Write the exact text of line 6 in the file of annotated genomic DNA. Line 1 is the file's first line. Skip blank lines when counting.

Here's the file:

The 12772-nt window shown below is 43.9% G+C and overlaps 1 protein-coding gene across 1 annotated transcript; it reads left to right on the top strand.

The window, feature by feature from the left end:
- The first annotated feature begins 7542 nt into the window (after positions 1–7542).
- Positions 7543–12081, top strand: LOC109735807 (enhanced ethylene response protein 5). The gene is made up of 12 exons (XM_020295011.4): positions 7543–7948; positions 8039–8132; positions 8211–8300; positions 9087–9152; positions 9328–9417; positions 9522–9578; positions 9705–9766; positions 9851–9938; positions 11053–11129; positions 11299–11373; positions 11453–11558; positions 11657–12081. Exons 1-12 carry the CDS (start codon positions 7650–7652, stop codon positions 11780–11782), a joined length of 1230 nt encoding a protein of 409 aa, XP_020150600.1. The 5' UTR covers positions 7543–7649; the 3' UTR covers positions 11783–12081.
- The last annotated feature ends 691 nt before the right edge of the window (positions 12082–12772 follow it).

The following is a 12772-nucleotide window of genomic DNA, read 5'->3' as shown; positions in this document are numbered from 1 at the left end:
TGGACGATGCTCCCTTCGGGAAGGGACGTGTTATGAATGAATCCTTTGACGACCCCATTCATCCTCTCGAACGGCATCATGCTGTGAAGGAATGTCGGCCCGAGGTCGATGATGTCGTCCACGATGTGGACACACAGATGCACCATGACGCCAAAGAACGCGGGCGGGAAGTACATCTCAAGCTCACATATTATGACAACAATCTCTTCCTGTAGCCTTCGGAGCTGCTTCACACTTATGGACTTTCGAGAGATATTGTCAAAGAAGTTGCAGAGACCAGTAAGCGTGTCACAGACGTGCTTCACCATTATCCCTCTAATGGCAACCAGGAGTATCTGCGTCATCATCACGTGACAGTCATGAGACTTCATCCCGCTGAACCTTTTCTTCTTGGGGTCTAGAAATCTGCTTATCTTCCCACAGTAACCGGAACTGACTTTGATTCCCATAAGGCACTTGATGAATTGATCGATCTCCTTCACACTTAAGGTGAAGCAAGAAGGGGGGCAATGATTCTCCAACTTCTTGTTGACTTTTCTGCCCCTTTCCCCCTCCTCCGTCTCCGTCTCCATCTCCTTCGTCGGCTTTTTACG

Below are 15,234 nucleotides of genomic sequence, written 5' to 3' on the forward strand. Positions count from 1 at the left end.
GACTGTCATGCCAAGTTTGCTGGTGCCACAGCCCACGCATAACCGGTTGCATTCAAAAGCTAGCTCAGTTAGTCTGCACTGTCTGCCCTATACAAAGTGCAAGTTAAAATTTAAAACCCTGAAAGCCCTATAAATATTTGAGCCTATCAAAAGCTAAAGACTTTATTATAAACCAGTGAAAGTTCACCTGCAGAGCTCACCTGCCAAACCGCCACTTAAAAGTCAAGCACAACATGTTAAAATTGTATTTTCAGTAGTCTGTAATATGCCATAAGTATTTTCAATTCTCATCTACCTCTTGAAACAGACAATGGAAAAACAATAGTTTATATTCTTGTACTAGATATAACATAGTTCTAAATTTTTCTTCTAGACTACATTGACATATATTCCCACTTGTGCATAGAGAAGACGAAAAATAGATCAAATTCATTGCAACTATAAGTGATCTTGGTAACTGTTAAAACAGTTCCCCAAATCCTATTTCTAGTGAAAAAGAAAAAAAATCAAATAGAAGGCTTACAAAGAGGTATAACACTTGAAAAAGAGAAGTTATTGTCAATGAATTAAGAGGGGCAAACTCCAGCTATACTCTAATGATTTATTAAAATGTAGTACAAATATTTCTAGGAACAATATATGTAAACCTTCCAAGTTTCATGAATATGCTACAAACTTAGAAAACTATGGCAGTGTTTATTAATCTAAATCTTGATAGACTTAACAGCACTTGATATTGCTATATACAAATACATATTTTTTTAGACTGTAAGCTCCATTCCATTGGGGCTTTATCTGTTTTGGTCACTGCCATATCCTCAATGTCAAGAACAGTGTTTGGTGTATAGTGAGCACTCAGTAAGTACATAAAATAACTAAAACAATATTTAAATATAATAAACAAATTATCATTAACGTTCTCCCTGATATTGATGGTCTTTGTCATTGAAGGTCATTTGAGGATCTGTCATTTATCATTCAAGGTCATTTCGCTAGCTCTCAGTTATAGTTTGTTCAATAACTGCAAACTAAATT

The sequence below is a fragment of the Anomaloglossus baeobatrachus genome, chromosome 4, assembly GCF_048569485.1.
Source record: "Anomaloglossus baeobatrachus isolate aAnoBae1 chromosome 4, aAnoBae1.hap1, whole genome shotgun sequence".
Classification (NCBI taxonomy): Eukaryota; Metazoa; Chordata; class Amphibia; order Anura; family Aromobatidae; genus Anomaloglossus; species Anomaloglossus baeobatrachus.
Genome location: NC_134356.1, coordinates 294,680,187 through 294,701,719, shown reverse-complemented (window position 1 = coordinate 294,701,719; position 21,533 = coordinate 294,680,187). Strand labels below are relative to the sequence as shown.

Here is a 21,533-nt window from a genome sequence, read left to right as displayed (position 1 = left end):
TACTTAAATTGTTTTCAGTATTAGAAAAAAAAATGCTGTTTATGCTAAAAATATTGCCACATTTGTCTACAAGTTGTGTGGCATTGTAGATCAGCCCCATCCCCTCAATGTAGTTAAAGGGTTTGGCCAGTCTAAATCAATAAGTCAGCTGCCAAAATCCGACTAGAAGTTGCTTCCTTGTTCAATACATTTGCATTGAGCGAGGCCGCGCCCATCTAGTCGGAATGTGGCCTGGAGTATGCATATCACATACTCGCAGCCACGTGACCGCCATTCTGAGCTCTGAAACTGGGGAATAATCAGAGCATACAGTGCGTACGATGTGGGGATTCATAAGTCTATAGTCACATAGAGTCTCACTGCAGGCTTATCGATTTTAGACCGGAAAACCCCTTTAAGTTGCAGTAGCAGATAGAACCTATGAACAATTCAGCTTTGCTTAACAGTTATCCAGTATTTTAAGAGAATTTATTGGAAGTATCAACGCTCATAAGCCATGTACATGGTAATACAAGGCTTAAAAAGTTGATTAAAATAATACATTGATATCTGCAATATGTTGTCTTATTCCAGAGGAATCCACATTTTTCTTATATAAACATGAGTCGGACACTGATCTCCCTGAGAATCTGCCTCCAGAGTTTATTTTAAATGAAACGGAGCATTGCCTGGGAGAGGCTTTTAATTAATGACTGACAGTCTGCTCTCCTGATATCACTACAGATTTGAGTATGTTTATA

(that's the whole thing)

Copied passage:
The following is a 12772-nucleotide window of genomic DNA, read 5'->3' as shown; positions in this document are numbered from 1 at the left end: